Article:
Do you know Bertolt Brecht’s The Hammer Throwers?
One hundred men divide on right and left sides
of a stage and throw hammers at each other
for half an hour. Every performance, a different number
of men are standing at the end, twenty nine
or three, and in one performance, the most famous,
one hundred and one men took a bow. Bertolt Brecht
was alone in noticing that his play
had given birth to a man. When asked his name,
the man replied, I am Bertolt Brecht.
But I am Bertolt Brecht, Bertolt Brecht
said to Bertolt Brecht, who responded, then we
are Bertolt Brecht. According to Bertolt Brecht’s
last diary, Bertolt Brecht survived
two more performances, until a splendid flurry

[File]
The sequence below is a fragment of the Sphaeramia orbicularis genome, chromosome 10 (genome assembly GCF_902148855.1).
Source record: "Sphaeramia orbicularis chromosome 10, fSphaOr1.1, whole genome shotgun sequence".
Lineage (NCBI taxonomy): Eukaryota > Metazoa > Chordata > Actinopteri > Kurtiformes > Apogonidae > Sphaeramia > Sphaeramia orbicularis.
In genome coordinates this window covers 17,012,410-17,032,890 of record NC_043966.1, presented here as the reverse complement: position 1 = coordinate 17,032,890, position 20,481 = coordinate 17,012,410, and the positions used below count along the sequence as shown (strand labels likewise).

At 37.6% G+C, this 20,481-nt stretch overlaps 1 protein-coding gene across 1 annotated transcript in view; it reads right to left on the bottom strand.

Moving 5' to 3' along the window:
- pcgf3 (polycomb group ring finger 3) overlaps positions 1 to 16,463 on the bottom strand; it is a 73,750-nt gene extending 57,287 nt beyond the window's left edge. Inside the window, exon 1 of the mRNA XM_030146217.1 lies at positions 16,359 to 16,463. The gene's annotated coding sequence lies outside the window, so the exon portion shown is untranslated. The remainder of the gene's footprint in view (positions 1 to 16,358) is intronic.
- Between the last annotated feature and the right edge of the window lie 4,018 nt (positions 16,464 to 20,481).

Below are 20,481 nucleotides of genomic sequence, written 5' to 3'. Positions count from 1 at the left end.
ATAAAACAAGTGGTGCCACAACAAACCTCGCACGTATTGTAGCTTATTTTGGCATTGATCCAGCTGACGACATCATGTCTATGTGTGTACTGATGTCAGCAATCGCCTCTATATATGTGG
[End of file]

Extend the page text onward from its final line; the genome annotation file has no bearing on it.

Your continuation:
of accuracy hammered the cast down
to a single man. That man ran home
and told his wife, this evening, I was the star
of the show. She looked in his face
for the night sky, and told him that loving him
was a decision like breathing. She had never said anything
like that before and never said anything
like that again. She returned to knitting
the red scarf she’d been knitting since they were wed,
it ran out the door, where it was joined by the other
red scarves so busy existing. The man touched
where a hammer had grazed his temple, it felt warm,
like sleep feels right before sleep
and right after sleep, when he sometimes wonders
if he’s remembering or dreaming. Yes, his wife said
the one time he asked if he was remembering
or dreaming, yes you are.
Bob Hicok is.
Looking to get your poetry on for the long weekend ahead? Stop by The Poetry Section’s archives and tell ‘em we sent you. They’ll treat you real nice. You may contact the editor at firstname.lastname@example.org.